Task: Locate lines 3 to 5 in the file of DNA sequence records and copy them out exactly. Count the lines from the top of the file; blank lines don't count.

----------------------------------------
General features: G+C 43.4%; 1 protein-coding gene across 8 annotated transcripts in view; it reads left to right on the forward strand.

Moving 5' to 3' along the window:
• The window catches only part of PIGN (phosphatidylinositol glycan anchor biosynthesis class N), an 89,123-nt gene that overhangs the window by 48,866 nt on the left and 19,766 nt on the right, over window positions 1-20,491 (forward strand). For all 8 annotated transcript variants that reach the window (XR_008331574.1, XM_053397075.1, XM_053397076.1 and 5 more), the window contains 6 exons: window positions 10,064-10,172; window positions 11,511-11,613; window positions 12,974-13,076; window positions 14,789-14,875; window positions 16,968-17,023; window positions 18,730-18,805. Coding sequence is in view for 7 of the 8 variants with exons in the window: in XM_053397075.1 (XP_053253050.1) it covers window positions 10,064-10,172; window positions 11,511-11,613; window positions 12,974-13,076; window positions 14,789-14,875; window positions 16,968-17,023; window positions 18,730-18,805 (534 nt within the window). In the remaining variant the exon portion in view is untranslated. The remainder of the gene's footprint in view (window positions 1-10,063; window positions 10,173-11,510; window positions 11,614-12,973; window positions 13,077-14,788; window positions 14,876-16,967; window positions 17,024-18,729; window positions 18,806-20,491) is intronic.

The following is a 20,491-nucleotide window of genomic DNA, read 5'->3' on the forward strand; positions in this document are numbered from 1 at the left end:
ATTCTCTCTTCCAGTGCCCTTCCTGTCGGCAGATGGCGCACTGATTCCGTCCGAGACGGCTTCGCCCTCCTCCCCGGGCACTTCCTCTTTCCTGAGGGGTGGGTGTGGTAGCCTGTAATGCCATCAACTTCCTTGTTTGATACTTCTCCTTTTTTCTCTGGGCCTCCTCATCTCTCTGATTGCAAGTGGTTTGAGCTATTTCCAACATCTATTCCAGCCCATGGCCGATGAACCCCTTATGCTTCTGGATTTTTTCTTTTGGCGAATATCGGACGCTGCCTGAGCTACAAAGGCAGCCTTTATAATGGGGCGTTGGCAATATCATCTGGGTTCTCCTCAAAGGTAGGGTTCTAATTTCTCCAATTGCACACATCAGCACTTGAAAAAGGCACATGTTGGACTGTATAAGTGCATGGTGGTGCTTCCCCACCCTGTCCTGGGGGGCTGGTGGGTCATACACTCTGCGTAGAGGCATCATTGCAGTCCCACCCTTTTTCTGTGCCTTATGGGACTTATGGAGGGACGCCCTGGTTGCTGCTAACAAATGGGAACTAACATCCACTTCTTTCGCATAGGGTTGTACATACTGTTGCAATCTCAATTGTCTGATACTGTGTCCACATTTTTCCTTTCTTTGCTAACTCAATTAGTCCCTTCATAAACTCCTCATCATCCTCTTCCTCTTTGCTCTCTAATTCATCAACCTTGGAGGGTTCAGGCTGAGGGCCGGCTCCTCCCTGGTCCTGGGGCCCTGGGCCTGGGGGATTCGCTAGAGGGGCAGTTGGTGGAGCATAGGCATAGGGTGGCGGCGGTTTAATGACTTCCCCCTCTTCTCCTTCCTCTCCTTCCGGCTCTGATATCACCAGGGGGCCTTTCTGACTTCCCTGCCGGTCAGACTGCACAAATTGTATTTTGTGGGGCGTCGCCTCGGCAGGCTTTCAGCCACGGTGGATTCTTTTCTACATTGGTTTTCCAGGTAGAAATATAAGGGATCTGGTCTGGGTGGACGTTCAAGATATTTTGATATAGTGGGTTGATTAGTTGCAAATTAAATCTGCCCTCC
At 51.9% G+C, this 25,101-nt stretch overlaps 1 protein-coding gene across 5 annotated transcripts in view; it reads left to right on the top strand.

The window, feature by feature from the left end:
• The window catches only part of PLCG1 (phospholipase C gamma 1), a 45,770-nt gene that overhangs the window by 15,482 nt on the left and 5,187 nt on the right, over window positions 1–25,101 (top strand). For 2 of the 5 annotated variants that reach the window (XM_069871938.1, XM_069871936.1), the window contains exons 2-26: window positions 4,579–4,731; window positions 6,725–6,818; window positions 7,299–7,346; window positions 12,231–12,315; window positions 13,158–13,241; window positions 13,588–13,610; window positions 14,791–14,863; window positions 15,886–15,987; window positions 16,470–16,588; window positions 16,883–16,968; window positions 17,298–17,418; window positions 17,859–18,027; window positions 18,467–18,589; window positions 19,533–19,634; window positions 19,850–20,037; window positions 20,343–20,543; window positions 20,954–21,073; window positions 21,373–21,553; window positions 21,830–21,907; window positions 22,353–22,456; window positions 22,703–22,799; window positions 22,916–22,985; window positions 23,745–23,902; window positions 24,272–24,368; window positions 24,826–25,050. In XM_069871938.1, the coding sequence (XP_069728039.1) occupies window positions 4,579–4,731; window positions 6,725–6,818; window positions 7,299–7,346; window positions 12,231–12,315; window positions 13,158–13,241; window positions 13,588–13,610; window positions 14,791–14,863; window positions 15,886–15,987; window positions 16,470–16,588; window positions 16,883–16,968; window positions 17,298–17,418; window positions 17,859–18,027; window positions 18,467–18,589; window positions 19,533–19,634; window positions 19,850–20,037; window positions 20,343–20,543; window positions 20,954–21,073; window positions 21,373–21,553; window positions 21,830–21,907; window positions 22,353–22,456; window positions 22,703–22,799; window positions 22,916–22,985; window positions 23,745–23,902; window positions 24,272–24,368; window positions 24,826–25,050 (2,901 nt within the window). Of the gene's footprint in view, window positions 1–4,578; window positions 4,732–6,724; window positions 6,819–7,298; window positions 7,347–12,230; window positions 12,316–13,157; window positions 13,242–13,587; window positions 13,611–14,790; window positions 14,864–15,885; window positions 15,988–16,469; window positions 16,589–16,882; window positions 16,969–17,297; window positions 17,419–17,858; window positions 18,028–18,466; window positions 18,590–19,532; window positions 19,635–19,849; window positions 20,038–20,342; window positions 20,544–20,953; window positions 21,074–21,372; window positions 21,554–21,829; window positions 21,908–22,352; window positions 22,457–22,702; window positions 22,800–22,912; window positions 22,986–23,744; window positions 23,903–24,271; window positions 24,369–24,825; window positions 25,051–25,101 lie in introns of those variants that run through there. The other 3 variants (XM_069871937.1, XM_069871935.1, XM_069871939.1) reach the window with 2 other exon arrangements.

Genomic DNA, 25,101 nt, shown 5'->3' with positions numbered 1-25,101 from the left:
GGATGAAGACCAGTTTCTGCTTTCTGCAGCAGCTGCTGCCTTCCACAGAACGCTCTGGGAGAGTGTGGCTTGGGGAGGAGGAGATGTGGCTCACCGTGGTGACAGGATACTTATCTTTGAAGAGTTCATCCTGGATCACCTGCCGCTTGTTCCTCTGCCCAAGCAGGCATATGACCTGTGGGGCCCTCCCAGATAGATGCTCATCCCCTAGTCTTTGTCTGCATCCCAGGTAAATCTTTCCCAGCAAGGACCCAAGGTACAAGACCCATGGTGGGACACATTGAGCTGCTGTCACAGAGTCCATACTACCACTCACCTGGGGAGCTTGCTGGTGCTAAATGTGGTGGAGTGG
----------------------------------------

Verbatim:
• The window catches only part of PIGN (phosphatidylinositol glycan anchor biosynthesis class N), an 89,123-nt gene that overhangs the window by 48,866 nt on the left and 19,766 nt on the right, over window positions 1-20,491 (forward strand). For all 8 annotated transcript variants that reach the window (XR_008331574.1, XM_053397075.1, XM_053397076.1 and 5 more), the window contains 6 exons: window positions 10,064-10,172; window positions 11,511-11,613; window positions 12,974-13,076; window positions 14,789-14,875; window positions 16,968-17,023; window positions 18,730-18,805. Coding sequence is in view for 7 of the 8 variants with exons in the window: in XM_053397075.1 (XP_053253050.1) it covers window positions 10,064-10,172; window positions 11,511-11,613; window positions 12,974-13,076; window positions 14,789-14,875; window positions 16,968-17,023; window positions 18,730-18,805 (534 nt within the window). In the remaining variant the exon portion in view is untranslated. The remainder of the gene's footprint in view (window positions 1-10,063; window positions 10,173-11,510; window positions 11,614-12,973; window positions 13,077-14,788; window positions 14,876-16,967; window positions 17,024-18,729; window positions 18,806-20,491) is intronic.

The following is a 20,491-nucleotide window of genomic DNA, read 5'->3' on the forward strand; positions in this document are numbered from 1 at the left end:
ATTCTCTCTTCCAGTGCCCTTCCTGTCGGCAGATGGCGCACTGATTCCGTCCGAGACGGCTTCGCCCTCCTCCCCGGGCACTTCCTCTTTCCTGAGGGGTGGGTGTGGTAGCCTGTAATGCCATCAACTTCCTTGTTTGATACTTCTCCTTTTTTCTCTGGGCCTCCTCATCTCTCTGATTGCAAGTGGTTTGAGCTATTTCCAACATCTATTCCAGCCCATGGCCGATGAACCCCTTATGCTTCTGGATTTTTTCTTTTGGCGAATATCGGACGCTGCCTGAGCTACAAAGGCAGCCTTTATAATGGGGCGTTGGCAATATCATCTGGGTTCTCCTCAAAGGTAGGGTTCTAATTTCTCCAATTGCACACATCAGCACTTGAAAAAGGCACATGTTGGACTGTATAAGTGCATGGTGGTGCTTCCCCACCCTGTCCTGGGGGGCTGGTGGGTCATACACTCTGCGTAGAGGCATCATTGCAGTCCCACCCTTTTTCTGTGCCTTATGGGACTTATGGAGGGACGCCCTGGTTGCTGCTAACAAATGGGAACTAACATCCACTTCTTTCGCATAGGGTTGTACATACTGTTGCAATCTCAATTGTCTGATACTGTGTCCACATTTTTCCTTTCTTTGCTAACTCAATTAGTCCCTTCATAAACTCCTCATCATCCTCTTCCTCTTTGCTCTCTAATTCATCAACCTTGGAGGGTTCAGGCTGAGGGCCGGCTCCTCCCTGGTCCTGGGGCCCTGGGCCTGGGGGATTCGCTAGAGGGGCAGTTGGTGGAGCATAGGCATAGGGTGGCGGCGGTTTAATGACTTCCCCCTCTTCTCCTTCCTCTCCTTCCGGCTCTGATATCACCAGGGGGCCTTTCTGACTTCCCTGCCGGTCAGACTGCACAAATTGTATTTTGTGGGGCGTCGCCTCGGCAGGCTTTCAGCCACGGTGGATTCTTTTCTACATTGGTTTTCCAGGTAGAAATATAAGGGATCTGGTCTGGGTGGACGTTCAAGATATTTTGATATAGTGGGTTGATTAGTTGCAAATTAAATCTGCCCTCC